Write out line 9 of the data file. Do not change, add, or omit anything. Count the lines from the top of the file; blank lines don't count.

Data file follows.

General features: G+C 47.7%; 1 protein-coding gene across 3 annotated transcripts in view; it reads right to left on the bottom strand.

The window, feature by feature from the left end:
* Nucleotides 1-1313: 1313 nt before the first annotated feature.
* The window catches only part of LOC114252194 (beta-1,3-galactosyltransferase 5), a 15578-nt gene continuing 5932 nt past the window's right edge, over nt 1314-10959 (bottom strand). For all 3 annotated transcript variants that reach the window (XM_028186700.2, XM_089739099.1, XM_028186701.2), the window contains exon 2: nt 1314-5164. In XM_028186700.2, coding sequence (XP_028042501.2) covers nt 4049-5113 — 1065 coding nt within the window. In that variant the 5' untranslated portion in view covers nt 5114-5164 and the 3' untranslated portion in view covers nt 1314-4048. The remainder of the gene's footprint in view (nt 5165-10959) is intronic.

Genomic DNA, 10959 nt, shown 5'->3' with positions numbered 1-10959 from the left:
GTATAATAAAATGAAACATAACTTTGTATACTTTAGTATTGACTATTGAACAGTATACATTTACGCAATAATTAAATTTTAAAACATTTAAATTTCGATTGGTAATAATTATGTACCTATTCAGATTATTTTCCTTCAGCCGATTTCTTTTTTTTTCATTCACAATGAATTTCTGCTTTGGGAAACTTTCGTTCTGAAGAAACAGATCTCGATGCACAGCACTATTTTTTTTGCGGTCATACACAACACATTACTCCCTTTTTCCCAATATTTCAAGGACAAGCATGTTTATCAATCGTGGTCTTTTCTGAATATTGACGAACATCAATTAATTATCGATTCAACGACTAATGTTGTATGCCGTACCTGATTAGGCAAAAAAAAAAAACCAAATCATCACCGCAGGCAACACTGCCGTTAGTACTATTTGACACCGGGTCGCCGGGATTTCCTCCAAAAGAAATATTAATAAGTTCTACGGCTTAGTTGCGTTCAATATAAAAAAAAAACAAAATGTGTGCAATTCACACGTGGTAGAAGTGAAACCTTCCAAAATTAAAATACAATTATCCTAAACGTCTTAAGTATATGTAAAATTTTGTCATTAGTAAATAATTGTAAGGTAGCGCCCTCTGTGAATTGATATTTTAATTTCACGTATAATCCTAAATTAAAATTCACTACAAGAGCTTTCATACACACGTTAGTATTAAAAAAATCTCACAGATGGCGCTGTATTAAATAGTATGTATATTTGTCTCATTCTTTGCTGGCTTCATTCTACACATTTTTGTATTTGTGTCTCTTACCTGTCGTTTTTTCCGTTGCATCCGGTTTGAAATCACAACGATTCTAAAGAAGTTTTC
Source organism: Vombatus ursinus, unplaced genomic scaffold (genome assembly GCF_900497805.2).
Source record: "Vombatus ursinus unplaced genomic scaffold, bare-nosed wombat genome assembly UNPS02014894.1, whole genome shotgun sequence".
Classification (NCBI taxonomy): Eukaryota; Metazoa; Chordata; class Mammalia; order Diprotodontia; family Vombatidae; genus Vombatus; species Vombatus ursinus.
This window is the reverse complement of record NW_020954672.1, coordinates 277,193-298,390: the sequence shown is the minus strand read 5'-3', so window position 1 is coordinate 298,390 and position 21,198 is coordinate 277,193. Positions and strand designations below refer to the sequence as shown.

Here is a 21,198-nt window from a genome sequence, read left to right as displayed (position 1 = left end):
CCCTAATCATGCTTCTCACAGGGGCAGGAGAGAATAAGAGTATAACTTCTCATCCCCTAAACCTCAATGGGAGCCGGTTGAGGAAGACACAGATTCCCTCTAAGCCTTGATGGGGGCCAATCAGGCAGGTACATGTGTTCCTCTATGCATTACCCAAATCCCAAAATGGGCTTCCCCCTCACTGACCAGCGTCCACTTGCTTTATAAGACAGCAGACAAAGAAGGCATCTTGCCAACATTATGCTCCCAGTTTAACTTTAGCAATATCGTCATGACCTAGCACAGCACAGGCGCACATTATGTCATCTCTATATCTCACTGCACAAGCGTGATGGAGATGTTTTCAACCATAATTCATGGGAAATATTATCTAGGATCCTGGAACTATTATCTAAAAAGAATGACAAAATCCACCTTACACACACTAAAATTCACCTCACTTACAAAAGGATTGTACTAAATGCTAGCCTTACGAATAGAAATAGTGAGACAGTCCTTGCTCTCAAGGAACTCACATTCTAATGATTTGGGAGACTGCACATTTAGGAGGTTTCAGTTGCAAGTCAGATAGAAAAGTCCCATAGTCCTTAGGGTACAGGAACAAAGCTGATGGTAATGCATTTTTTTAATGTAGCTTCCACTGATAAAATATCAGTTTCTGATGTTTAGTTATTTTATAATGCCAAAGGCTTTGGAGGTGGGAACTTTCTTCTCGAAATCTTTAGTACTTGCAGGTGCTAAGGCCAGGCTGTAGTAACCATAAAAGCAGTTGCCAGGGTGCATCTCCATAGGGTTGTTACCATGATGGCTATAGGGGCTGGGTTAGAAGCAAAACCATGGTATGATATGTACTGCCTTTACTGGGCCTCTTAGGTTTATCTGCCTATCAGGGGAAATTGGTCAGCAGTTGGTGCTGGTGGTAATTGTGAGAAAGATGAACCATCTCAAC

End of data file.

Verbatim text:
Classification (NCBI taxonomy): Eukaryota; Metazoa; Chordata; class Mammalia; order Diprotodontia; family Vombatidae; genus Vombatus; species Vombatus ursinus.